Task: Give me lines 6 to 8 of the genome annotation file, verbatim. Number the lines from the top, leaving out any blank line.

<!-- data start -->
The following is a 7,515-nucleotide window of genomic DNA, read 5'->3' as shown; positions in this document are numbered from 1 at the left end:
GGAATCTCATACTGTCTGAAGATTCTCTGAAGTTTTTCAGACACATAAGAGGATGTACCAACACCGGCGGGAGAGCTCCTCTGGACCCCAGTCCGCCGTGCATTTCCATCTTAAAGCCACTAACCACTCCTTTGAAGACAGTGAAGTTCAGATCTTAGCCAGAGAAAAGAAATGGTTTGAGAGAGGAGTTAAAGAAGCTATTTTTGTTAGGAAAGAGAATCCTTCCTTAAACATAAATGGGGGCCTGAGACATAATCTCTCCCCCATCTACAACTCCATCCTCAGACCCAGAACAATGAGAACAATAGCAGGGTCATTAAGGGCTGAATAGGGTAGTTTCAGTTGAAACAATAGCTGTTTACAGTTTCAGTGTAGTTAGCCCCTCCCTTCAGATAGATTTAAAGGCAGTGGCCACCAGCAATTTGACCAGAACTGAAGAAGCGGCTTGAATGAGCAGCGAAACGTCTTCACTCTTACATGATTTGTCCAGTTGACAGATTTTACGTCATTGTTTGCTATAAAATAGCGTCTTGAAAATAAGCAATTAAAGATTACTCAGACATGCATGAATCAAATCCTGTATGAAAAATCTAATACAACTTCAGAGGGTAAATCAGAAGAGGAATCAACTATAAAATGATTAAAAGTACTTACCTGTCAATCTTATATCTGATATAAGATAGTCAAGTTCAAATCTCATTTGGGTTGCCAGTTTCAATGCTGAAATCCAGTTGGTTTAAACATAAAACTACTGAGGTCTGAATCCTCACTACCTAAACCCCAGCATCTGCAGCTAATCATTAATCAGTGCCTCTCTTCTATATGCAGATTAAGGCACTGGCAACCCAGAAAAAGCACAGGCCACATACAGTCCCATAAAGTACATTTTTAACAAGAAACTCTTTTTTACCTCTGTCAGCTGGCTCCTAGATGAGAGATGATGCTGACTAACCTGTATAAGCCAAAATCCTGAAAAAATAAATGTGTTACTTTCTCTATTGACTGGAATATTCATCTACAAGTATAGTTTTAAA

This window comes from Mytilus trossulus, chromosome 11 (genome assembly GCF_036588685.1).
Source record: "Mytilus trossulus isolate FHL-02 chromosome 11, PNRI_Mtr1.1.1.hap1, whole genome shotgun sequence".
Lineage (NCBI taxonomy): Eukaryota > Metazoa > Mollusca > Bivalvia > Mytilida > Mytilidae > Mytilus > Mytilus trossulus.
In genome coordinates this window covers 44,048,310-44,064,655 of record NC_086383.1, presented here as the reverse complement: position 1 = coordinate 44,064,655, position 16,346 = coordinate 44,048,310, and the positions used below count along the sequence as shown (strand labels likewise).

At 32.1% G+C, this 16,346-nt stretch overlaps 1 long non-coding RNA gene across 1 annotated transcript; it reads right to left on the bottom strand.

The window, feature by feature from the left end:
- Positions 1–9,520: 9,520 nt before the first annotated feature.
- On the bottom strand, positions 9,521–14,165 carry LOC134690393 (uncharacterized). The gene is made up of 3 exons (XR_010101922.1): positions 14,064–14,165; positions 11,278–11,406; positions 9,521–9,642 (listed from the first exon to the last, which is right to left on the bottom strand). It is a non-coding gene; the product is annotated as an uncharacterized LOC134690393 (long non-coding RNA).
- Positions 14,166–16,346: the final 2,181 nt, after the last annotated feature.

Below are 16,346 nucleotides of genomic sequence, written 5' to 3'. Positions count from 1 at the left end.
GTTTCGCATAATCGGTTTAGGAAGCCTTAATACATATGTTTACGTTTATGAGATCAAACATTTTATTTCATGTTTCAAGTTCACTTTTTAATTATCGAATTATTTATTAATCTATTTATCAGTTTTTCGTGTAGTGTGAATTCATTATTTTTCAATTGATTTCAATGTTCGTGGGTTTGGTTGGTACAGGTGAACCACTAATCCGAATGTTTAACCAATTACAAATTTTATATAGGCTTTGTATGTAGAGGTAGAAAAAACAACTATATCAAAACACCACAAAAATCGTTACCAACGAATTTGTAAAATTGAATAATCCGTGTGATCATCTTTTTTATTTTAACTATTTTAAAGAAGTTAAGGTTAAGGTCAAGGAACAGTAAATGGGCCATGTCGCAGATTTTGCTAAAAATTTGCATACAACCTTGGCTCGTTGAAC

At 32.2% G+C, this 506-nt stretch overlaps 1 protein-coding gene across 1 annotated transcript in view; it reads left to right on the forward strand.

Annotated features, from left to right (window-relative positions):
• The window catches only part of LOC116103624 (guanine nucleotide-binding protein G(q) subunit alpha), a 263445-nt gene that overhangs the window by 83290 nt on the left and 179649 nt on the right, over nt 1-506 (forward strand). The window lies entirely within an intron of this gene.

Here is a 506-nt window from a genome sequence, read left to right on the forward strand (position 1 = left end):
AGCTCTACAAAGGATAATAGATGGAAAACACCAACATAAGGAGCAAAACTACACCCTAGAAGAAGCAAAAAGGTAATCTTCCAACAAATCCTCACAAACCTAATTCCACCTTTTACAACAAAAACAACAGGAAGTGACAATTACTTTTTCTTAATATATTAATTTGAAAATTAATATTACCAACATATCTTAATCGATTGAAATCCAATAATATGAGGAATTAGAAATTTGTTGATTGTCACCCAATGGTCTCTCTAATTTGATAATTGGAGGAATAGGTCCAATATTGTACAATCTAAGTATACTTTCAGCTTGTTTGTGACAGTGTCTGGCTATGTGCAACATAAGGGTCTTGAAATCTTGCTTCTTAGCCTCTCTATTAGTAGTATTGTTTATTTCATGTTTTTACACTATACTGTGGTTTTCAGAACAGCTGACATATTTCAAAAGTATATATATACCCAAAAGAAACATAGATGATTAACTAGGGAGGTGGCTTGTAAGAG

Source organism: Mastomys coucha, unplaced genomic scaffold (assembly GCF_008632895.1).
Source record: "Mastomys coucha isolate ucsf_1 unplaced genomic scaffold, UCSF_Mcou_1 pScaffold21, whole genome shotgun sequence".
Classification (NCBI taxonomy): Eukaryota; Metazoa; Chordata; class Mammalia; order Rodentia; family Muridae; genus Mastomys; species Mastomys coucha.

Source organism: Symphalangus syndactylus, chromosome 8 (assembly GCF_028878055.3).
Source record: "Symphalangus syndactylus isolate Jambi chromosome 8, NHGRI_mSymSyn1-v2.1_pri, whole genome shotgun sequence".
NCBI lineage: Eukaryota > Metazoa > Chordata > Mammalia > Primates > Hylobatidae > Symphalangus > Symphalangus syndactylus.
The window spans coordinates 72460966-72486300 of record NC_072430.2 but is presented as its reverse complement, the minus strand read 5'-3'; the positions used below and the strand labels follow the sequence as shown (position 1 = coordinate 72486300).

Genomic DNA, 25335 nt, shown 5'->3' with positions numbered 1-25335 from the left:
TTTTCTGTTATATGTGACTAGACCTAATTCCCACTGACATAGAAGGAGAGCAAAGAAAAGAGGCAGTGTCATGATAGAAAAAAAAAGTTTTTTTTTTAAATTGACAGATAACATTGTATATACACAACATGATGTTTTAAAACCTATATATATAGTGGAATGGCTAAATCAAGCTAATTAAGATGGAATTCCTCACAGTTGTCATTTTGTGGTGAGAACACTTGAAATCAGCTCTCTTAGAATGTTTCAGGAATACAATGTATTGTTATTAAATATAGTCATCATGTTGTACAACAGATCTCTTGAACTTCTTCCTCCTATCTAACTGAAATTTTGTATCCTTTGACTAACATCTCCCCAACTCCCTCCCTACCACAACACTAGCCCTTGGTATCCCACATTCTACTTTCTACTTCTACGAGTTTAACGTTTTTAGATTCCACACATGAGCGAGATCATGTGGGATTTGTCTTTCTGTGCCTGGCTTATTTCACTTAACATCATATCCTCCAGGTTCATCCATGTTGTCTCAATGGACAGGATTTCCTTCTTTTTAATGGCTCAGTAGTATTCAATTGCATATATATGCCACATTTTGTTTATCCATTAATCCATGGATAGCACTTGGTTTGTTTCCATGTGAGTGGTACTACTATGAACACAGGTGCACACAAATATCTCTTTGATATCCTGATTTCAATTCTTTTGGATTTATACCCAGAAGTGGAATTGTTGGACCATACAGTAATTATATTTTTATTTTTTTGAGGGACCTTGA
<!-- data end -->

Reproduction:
In genome coordinates this window covers 44,048,310-44,064,655 of record NC_086383.1, presented here as the reverse complement: position 1 = coordinate 44,064,655, position 16,346 = coordinate 44,048,310, and the positions used below count along the sequence as shown (strand labels likewise).

At 32.1% G+C, this 16,346-nt stretch overlaps 1 long non-coding RNA gene across 1 annotated transcript; it reads right to left on the bottom strand.

The window, feature by feature from the left end: